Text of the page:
User-Agent: Mozilla/5.0 (X11; U; Linux i686; en-US; rv:1.4a) Gecko/20030401 Build Identifier: Mozilla/5.0 (X11; U; Linux i686; en-US; rv:1.4a) Gecko/20030401 Since bug 12561 is fixed, extensions creators can decide to provide installation to profile directory. But default installation still goes to the mozilla tree - which causes no extension to be installed into profile dir at the moment - except for themes and might be language packs (which I didn't try). As of the new roadmap extensions will become much more important than they are now, the mozilla suite will get hardly usable on Unix. Installing extensions with root permissions is bad, because (the following arguments are taken from an article in n.p.m.seamonkey): ============= - Extensions in your profile dir do not alter the Mozilla executable at all. - Starting complex applications like mozilla as root is a security risk. Starting it with extensions of untrusted origin is bad. And you have to start mozilla in order to install extensions. - Plugins and themes can be installed on a per-user base. Why can't extensions? - On multi user systems (like companies and universities) the admin has to care on extension installation. This causes much work for him/her. - It is even possible today to install extensions in your profile dir, if the creator of that extension makes it possible. What I am asking for is to make this behaviour the default behaviour, because most extension creators don't care for permissions on unix systems. ============= I don't know, how permissions are handled with Windows XP and MacOS. If there are the same issues, OS should be set to ALL and summary should be adjusted. Reproducible: Always Steps to Reproduce:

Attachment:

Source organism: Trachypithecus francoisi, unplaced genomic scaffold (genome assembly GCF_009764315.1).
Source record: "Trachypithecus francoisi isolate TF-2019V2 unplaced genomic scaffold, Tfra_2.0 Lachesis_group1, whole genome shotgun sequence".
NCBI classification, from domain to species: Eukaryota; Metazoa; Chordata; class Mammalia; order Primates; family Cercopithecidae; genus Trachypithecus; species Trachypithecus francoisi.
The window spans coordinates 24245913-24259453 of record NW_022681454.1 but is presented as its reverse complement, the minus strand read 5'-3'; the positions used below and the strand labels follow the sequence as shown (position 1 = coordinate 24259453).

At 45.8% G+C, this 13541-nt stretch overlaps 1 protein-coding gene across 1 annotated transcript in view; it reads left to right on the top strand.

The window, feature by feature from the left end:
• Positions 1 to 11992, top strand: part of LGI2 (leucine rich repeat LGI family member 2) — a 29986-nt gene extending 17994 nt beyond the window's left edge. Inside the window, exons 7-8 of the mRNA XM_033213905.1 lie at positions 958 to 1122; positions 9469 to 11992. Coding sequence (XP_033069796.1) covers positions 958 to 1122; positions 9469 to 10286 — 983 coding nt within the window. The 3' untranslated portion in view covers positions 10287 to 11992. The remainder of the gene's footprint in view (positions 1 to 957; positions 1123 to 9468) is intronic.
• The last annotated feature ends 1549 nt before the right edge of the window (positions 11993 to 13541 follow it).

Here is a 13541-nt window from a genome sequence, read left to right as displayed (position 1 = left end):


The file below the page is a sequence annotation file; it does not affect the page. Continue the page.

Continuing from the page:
ACK. Without this addons are not usable at all. Might even be critical. pi
Status: UNCONFIRMED → NEW
Ever confirmed: true
ccing some people who would actually be implementing this, as well as interested parties... Agreed that this is nearly a must-have for a decent extension mechanism on Linux.
FWIW, I heard Multizilla tried installing to the profile directory for some builds early in 1.4, and people disliked it (see http://www.mozillazine.org/forums/viewtopic.php?t=8678). If these objections to profile only install are valid (I have no I idea what the objections are), it might be best if Mozilla provided an install dialog along the lines of: Installing extension blah. Do you wish to make this extension avaliable in the current profile only or in all profiles on your system? [Install in this profile] [Install in all profiles] rather than leaving the extension author to provide the options. Obviously if Mozilla could determine that the mozilla tree chrome directory was not writeable, it could just go ahead and install to the profile directory. In any case I agree that installing to profile by default is better, regardless of whether the system enforces permissions on the mozilla directory or not - therefore the OS should be all.